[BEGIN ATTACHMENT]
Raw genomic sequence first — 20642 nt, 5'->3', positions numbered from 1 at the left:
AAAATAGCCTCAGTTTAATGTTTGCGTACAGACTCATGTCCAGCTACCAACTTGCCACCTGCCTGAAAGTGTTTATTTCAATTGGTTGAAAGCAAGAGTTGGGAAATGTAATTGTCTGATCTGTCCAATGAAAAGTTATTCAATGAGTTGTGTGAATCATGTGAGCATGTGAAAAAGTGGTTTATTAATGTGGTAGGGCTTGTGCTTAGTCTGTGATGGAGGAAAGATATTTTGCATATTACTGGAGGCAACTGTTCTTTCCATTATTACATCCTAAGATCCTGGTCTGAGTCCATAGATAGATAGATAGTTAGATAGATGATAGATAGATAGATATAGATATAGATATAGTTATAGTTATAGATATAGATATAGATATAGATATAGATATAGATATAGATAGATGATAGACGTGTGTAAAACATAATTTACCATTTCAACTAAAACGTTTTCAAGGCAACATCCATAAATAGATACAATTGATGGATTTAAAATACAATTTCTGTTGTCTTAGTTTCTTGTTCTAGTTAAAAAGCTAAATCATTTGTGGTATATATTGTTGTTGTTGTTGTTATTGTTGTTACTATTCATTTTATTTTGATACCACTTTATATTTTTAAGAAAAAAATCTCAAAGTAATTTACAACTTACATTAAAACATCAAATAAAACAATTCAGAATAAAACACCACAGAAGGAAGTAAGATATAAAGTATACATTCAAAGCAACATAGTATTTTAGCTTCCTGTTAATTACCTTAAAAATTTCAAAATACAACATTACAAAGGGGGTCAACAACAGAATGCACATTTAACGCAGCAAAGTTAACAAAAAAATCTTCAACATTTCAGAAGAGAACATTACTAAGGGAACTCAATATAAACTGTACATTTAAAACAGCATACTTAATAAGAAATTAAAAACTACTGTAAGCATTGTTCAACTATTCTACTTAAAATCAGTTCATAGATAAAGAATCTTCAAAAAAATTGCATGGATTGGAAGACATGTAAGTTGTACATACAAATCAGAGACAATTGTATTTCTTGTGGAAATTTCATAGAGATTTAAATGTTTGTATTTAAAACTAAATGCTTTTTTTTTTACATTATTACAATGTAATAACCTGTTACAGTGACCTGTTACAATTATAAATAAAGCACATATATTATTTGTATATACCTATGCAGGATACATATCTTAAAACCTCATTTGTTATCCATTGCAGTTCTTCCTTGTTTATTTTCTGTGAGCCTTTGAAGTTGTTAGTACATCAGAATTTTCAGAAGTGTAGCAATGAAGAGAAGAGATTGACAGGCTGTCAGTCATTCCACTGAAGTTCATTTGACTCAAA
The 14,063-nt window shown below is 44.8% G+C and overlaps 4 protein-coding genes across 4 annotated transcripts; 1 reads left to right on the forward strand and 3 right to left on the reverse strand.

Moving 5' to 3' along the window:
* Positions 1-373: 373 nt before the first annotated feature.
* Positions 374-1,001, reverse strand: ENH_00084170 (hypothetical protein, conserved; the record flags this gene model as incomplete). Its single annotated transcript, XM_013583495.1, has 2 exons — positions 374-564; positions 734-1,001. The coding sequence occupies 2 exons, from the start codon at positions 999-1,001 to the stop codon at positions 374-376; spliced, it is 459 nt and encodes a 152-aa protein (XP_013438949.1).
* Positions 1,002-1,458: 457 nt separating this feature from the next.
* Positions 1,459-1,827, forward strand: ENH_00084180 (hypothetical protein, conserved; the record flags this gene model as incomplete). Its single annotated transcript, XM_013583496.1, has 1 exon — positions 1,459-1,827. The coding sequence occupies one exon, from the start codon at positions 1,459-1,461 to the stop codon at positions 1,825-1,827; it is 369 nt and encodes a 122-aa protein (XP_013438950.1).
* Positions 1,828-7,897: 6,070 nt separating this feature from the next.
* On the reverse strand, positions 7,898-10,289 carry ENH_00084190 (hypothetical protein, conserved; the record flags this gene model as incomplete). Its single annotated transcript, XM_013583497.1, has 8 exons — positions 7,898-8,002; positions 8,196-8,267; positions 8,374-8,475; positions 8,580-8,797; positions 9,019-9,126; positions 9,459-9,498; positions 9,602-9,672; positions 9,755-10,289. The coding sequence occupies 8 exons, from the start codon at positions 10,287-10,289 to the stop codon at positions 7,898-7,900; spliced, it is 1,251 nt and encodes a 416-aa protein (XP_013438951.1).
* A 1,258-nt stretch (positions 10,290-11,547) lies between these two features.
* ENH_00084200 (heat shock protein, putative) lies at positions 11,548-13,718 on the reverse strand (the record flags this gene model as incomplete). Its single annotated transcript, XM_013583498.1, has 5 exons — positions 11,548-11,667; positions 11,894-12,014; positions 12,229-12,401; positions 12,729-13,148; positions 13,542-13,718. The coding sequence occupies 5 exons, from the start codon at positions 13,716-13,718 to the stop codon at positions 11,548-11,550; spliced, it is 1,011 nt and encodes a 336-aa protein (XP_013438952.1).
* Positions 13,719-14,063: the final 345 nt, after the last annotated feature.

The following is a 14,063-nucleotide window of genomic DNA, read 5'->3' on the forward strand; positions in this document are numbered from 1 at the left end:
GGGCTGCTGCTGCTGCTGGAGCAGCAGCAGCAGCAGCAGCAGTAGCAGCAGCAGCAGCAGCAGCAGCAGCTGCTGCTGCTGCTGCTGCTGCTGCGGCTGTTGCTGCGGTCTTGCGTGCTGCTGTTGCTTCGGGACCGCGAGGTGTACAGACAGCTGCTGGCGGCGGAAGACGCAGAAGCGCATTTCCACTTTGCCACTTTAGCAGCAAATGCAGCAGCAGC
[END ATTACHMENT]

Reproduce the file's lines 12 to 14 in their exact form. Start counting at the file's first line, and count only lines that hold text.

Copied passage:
* ENH_00084200 (heat shock protein, putative) lies at positions 11,548-13,718 on the reverse strand (the record flags this gene model as incomplete). Its single annotated transcript, XM_013583498.1, has 5 exons — positions 11,548-11,667; positions 11,894-12,014; positions 12,229-12,401; positions 12,729-13,148; positions 13,542-13,718. The coding sequence occupies 5 exons, from the start codon at positions 13,716-13,718 to the stop codon at positions 11,548-11,550; spliced, it is 1,011 nt and encodes a 336-aa protein (XP_013438952.1).
* Positions 13,719-14,063: the final 345 nt, after the last annotated feature.

The following is a 14,063-nucleotide window of genomic DNA, read 5'->3' on the forward strand; positions in this document are numbered from 1 at the left end: